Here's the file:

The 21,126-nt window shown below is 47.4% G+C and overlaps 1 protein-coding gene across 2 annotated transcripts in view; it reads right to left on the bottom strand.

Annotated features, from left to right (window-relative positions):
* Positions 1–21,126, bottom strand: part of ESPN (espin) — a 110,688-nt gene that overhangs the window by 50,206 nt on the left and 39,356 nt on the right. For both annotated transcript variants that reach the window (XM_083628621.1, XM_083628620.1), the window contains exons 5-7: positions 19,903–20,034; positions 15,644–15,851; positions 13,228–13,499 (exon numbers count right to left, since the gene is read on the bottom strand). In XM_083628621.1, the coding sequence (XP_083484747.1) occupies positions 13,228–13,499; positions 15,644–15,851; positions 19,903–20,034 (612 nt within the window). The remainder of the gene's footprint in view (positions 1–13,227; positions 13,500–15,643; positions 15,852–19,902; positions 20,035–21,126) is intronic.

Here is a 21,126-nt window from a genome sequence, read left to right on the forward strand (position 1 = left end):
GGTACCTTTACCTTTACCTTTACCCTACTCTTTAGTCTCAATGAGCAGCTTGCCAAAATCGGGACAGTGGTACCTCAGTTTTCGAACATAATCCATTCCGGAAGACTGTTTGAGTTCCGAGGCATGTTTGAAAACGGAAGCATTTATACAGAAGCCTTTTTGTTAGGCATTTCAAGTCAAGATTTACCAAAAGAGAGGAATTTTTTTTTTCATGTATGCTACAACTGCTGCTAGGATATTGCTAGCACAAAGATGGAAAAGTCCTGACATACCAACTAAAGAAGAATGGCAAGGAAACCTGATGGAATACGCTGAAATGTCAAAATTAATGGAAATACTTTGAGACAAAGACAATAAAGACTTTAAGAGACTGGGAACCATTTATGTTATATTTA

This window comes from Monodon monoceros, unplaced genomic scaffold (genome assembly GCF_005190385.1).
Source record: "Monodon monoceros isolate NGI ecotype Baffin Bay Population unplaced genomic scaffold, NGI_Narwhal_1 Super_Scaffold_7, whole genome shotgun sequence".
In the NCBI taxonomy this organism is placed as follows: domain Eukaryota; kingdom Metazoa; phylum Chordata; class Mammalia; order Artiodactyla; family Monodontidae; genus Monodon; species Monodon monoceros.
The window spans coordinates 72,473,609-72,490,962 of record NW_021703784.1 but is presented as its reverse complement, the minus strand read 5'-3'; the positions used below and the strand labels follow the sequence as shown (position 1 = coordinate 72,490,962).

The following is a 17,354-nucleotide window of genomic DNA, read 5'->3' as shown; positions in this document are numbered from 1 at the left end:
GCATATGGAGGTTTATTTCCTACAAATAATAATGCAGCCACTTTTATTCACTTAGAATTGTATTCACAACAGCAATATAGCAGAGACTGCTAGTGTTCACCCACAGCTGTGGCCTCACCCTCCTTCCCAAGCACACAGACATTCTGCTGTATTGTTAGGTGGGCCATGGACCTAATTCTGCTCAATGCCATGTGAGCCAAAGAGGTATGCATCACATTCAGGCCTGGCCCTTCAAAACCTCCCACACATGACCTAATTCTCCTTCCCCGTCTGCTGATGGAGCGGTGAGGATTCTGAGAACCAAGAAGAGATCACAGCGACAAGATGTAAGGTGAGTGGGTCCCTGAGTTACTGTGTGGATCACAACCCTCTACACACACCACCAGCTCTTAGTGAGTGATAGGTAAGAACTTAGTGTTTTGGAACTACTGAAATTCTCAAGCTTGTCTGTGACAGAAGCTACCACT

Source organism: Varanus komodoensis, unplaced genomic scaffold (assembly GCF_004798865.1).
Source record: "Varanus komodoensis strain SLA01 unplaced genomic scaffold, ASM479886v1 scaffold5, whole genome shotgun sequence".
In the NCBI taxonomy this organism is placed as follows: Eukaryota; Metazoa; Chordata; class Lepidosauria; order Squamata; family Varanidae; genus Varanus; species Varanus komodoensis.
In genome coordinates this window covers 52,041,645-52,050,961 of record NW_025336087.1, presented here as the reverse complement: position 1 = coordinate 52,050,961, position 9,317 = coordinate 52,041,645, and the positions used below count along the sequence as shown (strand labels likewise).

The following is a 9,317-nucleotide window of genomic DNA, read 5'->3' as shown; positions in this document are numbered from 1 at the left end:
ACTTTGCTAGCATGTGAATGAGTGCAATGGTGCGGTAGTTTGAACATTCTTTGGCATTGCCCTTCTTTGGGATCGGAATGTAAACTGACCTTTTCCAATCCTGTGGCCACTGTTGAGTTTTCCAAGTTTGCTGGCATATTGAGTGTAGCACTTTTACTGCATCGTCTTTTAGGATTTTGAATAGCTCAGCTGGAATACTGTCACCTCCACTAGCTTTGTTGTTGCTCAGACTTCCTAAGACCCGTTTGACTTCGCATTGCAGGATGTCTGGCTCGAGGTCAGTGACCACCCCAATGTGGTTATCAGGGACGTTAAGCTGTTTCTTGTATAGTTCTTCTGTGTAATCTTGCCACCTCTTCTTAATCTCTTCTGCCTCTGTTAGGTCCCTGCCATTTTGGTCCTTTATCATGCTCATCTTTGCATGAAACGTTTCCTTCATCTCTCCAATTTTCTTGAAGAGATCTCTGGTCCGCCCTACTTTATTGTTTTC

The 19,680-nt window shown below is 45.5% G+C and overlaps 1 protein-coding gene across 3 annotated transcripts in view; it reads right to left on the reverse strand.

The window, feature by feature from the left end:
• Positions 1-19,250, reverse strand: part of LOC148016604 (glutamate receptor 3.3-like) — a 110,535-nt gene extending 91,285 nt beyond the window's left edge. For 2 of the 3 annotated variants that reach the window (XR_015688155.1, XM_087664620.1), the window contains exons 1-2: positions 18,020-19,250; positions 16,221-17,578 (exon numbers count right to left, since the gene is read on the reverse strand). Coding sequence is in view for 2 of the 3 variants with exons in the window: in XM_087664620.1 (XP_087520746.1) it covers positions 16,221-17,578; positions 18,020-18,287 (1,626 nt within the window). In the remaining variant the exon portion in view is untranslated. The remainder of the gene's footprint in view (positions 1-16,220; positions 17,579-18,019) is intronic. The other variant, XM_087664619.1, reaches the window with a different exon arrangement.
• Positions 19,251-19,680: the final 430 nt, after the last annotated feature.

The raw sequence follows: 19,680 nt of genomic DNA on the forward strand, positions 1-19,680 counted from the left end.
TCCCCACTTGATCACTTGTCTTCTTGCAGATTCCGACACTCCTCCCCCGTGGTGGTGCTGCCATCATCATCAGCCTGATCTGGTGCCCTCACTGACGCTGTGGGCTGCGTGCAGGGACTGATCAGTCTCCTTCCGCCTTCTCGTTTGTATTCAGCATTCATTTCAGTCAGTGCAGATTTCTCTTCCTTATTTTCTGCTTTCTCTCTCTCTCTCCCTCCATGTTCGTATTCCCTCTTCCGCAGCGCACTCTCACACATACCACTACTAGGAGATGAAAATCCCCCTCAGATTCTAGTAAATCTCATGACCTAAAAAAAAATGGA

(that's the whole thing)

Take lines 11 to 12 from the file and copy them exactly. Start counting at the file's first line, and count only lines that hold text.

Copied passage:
GCATATGGAGGTTTATTTCCTACAAATAATAATGCAGCCACTTTTATTCACTTAGAATTGTATTCACAACAGCAATATAGCAGAGACTGCTAGTGTTCACCCACAGCTGTGGCCTCACCCTCCTTCCCAAGCACACAGACATTCTGCTGTATTGTTAGGTGGGCCATGGACCTAATTCTGCTCAATGCCATGTGAGCCAAAGAGGTATGCATCACATTCAGGCCTGGCCCTTCAAAACCTCCCACACATGACCTAATTCTCCTTCCCCGTCTGCTGATGGAGCGGTGAGGATTCTGAGAACCAAGAAGAGATCACAGCGACAAGATGTAAGGTGAGTGGGTCCCTGAGTTACTGTGTGGATCACAACCCTCTACACACACCACCAGCTCTTAGTGAGTGATAGGTAAGAACTTAGTGTTTTGGAACTACTGAAATTCTCAAGCTTGTCTGTGACAGAAGCTACCACT

Source organism: Varanus komodoensis, unplaced genomic scaffold (assembly GCF_004798865.1).